"You're going nowhere," his school headmaster tells him.
"Is nowhere full of geniuses, sir?" the young John Lennon snaps back. "Because if it is, I do belong there."
The quick wit, sarcasm and self-confidence are evident in young Lennon, played with rebellious verve by Aaron Johnson. But the movie doesn't really make the case for Lennon's sense of self.
The Lennon here wasn't a genius — a boy with competitive drive and a fierce desire for the sort of fame that impresses the girls, a boy with a troubled upbringing, but with parents who encouraged and indulged his musical interests.
The script, by Matt Greenhalgh and based on a memoir by Lennon's half-sister Julia Baird, details the tragedies John faced and the two women and one man who raised him. If there's a message to Nowhere Boy, it's that it takes two mothers to raise a rock 'n' roll icon.
Mimi, played to starched perfection by Kristen Scott Thomas, is the responsible aunt who kept him fed and clothed, punished him when he didn't crack down in school and who bought him his first guitars. But her sister Julia (Anne-Marie Duff, luminous) was his biological mother, a woman Mimi kept away from John. And when you meet mercurial, almost manic Julia, a flirt who never quite aged out of her loose-woman youth, you understand why.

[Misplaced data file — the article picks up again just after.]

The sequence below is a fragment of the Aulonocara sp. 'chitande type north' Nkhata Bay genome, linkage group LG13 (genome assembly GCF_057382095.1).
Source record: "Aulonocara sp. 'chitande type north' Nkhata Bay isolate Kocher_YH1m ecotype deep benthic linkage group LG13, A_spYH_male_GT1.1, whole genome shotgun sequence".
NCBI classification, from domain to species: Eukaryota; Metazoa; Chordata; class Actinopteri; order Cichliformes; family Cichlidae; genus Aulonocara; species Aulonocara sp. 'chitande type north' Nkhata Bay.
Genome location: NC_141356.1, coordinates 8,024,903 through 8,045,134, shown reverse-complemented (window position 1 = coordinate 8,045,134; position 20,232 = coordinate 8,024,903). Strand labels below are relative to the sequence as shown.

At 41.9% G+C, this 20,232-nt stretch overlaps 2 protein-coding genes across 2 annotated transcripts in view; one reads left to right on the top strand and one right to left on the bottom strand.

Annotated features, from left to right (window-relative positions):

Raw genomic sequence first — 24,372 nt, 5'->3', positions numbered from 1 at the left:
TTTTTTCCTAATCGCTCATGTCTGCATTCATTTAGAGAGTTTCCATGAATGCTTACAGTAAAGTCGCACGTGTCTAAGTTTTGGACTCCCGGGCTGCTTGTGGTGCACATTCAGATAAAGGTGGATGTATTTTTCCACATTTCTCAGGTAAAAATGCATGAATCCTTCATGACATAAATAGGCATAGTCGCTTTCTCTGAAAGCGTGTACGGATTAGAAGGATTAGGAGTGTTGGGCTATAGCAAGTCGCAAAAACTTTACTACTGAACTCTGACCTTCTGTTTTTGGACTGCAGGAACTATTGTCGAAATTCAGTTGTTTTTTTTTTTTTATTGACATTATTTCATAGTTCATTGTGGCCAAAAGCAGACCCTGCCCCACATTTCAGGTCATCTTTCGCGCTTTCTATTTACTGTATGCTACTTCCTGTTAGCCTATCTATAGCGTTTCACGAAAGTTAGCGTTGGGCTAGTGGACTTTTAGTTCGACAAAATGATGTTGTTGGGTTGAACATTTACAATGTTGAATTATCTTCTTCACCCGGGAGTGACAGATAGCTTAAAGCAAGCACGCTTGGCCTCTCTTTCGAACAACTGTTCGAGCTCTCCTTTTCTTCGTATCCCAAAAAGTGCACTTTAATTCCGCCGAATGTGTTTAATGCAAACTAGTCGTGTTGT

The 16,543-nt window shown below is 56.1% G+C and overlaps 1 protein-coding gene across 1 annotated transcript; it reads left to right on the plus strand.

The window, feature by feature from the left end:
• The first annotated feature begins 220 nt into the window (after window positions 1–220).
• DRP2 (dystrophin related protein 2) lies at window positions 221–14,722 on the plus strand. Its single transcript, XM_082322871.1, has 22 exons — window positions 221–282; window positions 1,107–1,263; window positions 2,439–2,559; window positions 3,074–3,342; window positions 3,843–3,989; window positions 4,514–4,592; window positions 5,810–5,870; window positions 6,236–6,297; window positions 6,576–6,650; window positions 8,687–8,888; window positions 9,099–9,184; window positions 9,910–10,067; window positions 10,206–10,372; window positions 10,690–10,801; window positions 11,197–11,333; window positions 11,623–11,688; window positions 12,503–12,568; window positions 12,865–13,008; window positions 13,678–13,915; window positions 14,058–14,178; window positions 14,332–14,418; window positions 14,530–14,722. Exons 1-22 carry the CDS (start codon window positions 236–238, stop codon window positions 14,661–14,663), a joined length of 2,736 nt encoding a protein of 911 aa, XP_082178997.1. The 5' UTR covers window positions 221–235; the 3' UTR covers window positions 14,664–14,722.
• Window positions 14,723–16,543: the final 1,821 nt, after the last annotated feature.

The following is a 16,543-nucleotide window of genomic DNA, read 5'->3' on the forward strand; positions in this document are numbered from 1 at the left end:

But once John reconnected with her, Julia was hip enough to know rock 'n' roll and encourage John to take it up, but flighty enough to neglect her young daughters and take John to any place with a jukebox.
Mimi is so emotionally distant she doesn't even mourn when her husband, John's beloved uncle, dies.
Director Sam Taylor-Wood hits the high notes from this period in Lennon's pre-Beatles life, his discovery of Elvis Presley and the way girls reacted to Presley, his decision to start a band. The filmmaker even duplicates a couple of famous photos of Lennon with his first band, The Quarrymen, and in art school.
But the just-the-highs-and-lows approach leaves much of the life out of the piece. John's pranks and pals are here, the day he met Paul McCartney (Thomas Sangster, sharp) and began an instant rivalry with him, the day George Harrison auditioned. But we get little sense of his interior life, what was going on in his head as school, girlfriends and music competed for his attention and music won out. His drive is suggested but never really felt in the performance.
But if you've read or seen Beatles history in literature or film, you'll adore Nowhere Boy for filling in more blank spaces about the early life that formed one of the seminal figures in rock history. For a guy destined to go nowhere, he went about as far as anyone ever did.